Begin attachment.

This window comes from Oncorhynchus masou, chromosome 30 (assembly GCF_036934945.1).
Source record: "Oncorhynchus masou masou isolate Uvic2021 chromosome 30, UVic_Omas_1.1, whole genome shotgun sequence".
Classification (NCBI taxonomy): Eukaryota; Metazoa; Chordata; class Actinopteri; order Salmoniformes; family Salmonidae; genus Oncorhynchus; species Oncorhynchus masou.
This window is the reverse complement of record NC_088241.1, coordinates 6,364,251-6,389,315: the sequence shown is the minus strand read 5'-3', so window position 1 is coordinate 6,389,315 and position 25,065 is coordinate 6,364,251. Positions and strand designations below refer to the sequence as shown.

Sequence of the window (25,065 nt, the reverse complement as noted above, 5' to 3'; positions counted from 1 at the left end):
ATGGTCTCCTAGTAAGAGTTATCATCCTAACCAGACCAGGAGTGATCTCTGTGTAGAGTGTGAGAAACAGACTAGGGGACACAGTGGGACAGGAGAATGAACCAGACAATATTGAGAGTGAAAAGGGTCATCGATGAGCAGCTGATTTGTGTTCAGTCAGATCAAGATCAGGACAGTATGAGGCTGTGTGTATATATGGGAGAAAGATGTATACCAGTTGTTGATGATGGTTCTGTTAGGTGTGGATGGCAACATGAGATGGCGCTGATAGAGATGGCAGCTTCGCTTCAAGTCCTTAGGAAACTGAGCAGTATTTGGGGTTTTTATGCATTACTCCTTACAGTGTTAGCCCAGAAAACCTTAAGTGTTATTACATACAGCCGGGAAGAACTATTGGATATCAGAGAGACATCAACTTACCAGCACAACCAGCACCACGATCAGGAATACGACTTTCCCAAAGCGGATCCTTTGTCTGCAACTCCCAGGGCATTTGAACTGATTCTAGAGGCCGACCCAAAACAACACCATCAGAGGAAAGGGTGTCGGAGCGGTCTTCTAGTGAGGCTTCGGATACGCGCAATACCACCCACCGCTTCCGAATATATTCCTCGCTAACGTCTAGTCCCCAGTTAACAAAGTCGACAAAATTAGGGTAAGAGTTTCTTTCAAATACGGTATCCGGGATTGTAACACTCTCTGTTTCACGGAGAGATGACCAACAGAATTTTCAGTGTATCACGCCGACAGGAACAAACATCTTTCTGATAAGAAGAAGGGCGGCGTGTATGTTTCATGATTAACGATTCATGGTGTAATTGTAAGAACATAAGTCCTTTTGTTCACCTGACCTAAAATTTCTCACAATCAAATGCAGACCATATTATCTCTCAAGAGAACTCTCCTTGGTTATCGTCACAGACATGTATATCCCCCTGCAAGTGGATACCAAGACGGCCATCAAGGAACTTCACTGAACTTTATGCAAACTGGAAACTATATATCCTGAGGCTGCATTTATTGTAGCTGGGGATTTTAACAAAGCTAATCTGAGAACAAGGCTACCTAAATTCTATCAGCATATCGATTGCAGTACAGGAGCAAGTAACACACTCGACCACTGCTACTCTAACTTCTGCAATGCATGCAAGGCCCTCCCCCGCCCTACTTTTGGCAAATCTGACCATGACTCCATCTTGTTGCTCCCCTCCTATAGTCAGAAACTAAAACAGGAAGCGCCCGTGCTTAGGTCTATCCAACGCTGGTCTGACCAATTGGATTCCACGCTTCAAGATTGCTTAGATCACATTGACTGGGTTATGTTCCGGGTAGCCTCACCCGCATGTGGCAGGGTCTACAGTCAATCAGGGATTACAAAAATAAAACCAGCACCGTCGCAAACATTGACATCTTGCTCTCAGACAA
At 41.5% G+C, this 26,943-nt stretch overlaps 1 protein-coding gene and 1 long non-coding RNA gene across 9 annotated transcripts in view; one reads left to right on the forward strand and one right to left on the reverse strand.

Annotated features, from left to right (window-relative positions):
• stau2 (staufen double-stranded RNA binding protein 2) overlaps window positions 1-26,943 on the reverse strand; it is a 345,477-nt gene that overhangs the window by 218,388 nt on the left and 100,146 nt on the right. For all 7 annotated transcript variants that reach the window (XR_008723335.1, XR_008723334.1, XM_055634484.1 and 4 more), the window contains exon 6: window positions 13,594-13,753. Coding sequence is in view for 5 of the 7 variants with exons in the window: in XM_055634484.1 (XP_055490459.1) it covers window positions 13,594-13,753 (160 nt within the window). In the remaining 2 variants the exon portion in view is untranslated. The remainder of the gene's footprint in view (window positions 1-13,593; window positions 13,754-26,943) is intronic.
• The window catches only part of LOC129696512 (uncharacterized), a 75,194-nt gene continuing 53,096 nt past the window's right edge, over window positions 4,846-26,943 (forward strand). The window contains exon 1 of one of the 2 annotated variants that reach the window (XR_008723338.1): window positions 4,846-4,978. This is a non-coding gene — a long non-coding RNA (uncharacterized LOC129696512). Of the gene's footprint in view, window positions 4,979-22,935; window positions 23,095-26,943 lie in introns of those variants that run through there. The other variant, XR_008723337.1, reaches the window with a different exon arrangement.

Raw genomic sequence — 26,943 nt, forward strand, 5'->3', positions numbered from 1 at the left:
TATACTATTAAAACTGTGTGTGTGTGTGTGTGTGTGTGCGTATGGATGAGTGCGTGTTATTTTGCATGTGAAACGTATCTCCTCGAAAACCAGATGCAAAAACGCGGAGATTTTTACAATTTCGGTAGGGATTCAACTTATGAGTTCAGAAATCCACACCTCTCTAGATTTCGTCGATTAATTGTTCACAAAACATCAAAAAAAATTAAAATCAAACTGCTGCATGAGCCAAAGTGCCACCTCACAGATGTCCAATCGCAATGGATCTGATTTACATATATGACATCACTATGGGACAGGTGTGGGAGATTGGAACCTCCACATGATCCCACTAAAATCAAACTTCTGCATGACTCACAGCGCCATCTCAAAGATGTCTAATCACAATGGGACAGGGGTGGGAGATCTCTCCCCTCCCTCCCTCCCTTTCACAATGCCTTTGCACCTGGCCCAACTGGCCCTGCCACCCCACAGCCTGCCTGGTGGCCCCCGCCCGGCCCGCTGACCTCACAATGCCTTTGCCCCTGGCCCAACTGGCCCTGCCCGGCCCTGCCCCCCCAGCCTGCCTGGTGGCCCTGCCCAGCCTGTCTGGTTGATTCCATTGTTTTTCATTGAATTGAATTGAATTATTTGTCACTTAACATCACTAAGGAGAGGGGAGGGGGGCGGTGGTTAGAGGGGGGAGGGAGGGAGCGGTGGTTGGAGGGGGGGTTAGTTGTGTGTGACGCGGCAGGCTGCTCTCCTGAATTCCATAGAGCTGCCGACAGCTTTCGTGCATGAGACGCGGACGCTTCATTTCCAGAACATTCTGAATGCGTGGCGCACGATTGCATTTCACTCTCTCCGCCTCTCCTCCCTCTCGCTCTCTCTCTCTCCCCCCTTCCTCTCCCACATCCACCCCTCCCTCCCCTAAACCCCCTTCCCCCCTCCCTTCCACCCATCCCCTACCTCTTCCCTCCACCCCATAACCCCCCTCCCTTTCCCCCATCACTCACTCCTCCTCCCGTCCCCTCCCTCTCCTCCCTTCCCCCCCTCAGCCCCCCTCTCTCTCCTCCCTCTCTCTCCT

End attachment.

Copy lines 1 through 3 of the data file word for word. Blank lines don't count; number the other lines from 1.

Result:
This window comes from Oncorhynchus masou, chromosome 30 (assembly GCF_036934945.1).
Source record: "Oncorhynchus masou masou isolate Uvic2021 chromosome 30, UVic_Omas_1.1, whole genome shotgun sequence".
Classification (NCBI taxonomy): Eukaryota; Metazoa; Chordata; class Actinopteri; order Salmoniformes; family Salmonidae; genus Oncorhynchus; species Oncorhynchus masou.